He grew up playing music in New Orleans but Louis Prima’s talent as an artist and entertainer made him world-renowned. Now, artifacts belonging to the great jazz trumpeter, vocalist and composer, including films, recordings, diaries and sheet music, are coming home to the William Ransom Hogan Archive of New Orleans Jazz at Tulane University.
“Prima’s iconic status as an artist and entertainer whose career spanned half a century and included hits such as ‘Jump, Jive an’ Wail’ and ‘Just a Gigolo – I Ain’t Got Nobody,’ makes this one of the most notable donations ever received by the Hogan Jazz Archive,” said Bruce Raeburn, director of Special Collections and curator of the Hogan Jazz Archive.
The collection was donated by the Gia Maione Prima Foundation, Inc, founded by Prima's wife and lead vocalist. Tulane will dedicate a Louis Prima Room to house the collection in Jones Hall in 2017.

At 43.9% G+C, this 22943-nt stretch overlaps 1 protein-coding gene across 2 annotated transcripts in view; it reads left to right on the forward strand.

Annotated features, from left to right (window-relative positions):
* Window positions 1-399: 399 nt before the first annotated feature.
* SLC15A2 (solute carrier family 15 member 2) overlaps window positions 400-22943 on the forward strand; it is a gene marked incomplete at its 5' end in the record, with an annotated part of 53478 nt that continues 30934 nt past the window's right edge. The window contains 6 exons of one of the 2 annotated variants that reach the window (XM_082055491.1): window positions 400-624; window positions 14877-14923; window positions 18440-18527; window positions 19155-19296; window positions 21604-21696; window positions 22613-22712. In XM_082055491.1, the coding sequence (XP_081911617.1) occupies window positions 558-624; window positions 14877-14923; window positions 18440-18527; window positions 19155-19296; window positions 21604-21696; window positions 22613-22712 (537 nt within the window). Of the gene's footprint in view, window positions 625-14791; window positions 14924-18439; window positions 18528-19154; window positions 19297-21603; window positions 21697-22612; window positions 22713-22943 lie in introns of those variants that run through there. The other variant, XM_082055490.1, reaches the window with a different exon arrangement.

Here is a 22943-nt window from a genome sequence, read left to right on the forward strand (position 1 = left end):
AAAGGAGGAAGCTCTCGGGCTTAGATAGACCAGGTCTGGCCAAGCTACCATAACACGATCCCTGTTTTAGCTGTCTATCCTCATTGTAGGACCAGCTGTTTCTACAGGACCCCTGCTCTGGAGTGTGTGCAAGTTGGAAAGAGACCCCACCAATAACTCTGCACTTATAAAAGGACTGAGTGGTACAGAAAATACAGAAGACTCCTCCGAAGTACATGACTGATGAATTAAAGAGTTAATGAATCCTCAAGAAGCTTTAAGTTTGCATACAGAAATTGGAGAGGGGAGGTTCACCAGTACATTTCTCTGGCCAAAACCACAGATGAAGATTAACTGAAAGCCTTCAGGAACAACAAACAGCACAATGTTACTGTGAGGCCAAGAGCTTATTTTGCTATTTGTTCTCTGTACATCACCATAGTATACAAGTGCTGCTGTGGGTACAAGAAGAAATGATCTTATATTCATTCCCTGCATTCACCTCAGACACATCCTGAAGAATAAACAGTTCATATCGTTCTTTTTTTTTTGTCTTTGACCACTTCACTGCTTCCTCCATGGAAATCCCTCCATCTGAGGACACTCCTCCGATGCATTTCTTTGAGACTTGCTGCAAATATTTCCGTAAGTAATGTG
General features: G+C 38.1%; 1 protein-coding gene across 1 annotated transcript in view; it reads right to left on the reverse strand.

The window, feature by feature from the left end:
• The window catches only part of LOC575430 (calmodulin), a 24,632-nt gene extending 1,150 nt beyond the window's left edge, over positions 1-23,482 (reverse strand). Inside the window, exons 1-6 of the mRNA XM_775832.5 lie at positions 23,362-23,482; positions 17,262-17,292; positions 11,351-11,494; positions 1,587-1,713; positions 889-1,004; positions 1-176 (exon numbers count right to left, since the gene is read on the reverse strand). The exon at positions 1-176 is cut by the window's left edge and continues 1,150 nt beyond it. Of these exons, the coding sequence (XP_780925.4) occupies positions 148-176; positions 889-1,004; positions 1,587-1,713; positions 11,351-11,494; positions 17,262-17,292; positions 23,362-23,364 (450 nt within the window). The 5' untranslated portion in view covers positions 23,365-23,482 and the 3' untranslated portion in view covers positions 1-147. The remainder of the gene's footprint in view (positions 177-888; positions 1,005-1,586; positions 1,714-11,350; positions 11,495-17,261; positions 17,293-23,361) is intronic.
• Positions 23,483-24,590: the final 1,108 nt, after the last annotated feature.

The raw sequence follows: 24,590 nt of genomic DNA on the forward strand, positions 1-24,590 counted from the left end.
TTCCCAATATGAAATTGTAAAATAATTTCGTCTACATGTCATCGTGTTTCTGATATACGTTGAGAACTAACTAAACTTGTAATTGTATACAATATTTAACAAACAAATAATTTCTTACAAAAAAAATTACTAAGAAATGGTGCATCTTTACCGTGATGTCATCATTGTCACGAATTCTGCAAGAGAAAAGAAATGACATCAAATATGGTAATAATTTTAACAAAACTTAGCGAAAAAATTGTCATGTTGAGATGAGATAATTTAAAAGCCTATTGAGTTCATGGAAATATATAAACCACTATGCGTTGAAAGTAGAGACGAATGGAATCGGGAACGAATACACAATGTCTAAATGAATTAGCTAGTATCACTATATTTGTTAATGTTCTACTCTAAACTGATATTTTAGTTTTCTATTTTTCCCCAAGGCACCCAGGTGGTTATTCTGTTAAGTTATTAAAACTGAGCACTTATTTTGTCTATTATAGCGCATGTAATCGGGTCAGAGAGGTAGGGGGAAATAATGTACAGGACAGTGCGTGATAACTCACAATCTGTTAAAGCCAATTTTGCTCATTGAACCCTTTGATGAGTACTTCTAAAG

Prima is one of New Orleans’ most influential musicians, bringing the sounds of the city to audiences across the globe. His style evolved through the years, from Dixieland jazz to swing to pop, even rock and roll. His legacy continues today. Generations of children know Prima’s voice as King Louie in Disney’s The Jungle Book. The Brian Setzer Orchestra won a Grammy covering Prima’s 1956 song “Jump, Jive an’ Wail.”
“We are excited to partner with Tulane University and be able to fulfill his late wife Gia’s dream of bringing the Louis Prima Archives to his hometown of New Orleans. This collaboration was not only meant to have Tulane University maintain and preserve the archives but was also designed to continue the legacy of Louis Prima and support and encourage an appreciation for American Jazz, American Popular Music and jazz performers,” said Anthony J. Sylvester, managing member of the Gia Maione Prima Foundation and founding partner of Sherman Wells Sylvester & Stamelman LLP in Florham Park, New Jersey.